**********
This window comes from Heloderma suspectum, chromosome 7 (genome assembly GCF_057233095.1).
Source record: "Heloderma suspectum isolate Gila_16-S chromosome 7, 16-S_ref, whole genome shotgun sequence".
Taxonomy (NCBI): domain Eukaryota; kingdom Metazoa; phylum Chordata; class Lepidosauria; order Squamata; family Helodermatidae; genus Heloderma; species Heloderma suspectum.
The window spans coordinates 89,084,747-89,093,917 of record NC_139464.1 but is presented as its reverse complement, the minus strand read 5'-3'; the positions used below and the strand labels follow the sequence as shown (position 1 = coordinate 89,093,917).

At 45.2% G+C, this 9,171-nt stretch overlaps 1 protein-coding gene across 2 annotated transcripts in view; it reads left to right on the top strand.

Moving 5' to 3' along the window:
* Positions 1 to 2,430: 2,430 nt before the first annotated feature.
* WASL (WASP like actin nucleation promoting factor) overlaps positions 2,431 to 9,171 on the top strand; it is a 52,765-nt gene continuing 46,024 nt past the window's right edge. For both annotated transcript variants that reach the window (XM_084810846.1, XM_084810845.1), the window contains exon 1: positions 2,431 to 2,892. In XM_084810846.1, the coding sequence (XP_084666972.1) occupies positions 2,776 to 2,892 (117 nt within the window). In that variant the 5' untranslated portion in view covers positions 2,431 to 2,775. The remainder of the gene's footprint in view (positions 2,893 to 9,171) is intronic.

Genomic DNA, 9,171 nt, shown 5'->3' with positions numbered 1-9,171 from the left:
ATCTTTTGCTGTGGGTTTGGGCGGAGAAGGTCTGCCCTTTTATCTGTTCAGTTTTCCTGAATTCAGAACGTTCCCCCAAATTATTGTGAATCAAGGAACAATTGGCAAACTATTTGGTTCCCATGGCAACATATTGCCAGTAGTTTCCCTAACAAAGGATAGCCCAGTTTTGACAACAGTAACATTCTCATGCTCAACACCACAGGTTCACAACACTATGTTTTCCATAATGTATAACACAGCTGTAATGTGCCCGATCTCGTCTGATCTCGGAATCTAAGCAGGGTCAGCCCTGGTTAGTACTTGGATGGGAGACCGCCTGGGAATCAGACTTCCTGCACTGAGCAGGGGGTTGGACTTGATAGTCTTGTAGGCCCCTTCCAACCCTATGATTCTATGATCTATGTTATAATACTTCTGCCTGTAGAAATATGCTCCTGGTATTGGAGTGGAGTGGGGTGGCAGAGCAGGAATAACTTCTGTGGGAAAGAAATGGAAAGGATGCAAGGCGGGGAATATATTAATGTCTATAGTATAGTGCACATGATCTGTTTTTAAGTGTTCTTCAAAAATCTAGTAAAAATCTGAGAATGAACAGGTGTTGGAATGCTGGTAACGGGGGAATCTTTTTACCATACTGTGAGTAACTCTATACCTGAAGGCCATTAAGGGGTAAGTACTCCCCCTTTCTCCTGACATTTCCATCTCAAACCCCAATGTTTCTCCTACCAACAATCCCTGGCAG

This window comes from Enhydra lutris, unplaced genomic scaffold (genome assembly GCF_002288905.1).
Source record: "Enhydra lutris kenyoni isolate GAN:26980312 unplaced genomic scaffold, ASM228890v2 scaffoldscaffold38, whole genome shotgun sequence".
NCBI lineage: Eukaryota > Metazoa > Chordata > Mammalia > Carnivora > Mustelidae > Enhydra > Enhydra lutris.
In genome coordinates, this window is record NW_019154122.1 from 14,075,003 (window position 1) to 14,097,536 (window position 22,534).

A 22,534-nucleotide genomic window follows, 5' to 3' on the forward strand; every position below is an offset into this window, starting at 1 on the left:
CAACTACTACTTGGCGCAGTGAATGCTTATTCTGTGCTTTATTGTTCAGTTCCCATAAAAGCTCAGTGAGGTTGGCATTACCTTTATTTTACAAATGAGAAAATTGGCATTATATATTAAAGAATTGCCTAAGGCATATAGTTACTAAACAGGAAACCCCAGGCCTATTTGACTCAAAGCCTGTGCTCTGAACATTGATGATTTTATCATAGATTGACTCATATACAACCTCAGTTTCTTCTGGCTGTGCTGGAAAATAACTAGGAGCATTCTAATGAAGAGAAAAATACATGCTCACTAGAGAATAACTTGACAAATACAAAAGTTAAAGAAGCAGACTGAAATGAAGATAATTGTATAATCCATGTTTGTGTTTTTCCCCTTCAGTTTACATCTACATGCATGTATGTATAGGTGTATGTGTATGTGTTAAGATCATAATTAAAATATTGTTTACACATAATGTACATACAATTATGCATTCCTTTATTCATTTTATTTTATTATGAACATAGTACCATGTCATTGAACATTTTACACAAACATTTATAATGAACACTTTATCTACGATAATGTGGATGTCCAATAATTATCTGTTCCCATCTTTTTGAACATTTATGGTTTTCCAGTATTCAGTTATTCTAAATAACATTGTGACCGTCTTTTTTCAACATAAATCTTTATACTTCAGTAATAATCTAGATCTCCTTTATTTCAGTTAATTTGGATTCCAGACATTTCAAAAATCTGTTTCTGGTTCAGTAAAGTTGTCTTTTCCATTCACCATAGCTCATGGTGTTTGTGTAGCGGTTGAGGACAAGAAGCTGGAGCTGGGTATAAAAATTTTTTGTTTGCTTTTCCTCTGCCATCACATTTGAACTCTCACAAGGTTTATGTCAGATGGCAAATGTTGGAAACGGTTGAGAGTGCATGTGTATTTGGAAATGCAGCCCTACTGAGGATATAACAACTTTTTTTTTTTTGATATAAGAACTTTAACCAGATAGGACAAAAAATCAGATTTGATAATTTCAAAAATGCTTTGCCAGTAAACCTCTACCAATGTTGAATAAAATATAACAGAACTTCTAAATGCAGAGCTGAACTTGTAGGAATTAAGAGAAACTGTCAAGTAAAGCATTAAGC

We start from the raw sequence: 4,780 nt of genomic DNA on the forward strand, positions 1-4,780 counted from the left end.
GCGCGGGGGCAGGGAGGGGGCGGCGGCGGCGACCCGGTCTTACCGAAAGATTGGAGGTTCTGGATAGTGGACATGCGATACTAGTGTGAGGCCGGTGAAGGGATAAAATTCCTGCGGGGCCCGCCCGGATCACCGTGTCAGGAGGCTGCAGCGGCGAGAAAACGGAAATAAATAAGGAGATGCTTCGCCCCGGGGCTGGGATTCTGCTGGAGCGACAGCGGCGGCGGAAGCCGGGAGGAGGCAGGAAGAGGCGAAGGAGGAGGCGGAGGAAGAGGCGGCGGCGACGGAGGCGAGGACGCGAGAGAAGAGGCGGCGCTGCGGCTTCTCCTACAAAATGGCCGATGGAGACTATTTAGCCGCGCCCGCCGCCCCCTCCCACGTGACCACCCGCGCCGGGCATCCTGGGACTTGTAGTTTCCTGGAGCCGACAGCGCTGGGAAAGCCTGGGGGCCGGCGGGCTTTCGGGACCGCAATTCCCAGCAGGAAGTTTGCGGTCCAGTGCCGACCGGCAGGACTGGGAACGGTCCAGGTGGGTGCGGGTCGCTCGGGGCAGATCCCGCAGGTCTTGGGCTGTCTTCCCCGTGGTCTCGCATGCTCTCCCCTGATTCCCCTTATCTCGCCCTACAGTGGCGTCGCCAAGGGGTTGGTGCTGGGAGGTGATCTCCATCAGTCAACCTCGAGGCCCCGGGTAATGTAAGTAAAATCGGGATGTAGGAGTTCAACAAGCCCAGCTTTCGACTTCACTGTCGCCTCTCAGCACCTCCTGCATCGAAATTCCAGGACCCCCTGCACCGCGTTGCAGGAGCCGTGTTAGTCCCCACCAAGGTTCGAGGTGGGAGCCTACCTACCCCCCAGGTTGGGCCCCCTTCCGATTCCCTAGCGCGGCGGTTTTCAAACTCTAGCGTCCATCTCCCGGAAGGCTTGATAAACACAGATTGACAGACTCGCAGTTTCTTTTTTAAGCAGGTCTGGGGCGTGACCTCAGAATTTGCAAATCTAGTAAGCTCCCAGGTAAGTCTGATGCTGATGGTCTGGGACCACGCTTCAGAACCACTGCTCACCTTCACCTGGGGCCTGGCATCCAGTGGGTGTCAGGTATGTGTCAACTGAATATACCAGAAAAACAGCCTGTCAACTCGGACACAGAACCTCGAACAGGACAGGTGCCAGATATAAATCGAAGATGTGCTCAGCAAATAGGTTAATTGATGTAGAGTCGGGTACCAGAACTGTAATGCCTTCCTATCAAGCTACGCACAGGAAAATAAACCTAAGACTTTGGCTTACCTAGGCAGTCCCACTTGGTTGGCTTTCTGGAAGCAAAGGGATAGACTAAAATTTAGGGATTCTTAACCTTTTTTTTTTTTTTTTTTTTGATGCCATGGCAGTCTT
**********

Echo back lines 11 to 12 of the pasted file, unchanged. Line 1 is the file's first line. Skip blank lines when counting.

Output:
This window comes from Enhydra lutris, unplaced genomic scaffold (genome assembly GCF_002288905.1).
Source record: "Enhydra lutris kenyoni isolate GAN:26980312 unplaced genomic scaffold, ASM228890v2 scaffoldscaffold38, whole genome shotgun sequence".